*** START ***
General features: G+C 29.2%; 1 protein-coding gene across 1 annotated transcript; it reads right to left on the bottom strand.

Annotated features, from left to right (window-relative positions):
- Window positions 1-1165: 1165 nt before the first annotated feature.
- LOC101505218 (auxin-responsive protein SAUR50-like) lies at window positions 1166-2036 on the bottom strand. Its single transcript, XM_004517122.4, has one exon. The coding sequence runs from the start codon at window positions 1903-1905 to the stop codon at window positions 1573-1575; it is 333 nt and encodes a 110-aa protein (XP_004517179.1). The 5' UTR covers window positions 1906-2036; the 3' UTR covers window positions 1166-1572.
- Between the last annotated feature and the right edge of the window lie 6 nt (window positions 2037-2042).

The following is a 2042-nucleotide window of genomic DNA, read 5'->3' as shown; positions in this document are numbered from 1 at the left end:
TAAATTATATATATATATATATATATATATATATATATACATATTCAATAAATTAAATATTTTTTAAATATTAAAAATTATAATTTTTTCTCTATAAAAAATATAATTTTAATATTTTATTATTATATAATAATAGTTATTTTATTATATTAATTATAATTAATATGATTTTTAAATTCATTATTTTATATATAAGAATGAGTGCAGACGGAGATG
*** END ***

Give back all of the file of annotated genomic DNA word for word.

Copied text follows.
General features: G+C 29.2%; 1 protein-coding gene across 1 annotated transcript; it reads right to left on the bottom strand.

Annotated features, from left to right (window-relative positions):
- Window positions 1-1165: 1165 nt before the first annotated feature.
- LOC101505218 (auxin-responsive protein SAUR50-like) lies at window positions 1166-2036 on the bottom strand. Its single transcript, XM_004517122.4, has one exon. The coding sequence runs from the start codon at window positions 1903-1905 to the stop codon at window positions 1573-1575; it is 333 nt and encodes a 110-aa protein (XP_004517179.1). The 5' UTR covers window positions 1906-2036; the 3' UTR covers window positions 1166-1572.
- Between the last annotated feature and the right edge of the window lie 6 nt (window positions 2037-2042).

The following is a 2042-nucleotide window of genomic DNA, read 5'->3' as shown; positions in this document are numbered from 1 at the left end:
TAAATTATATATATATATATATATATATATATATATATACATATTCAATAAATTAAATATTTTTTAAATATTAAAAATTATAATTTTTTCTCTATAAAAAATATAATTTTAATATTTTATTATTATATAATAATAGTTATTTTATTATATTAATTATAATTAATATGATTTTTAAATTCATTATTTTATATATAAGAATGAGTGCAGACGGAGATG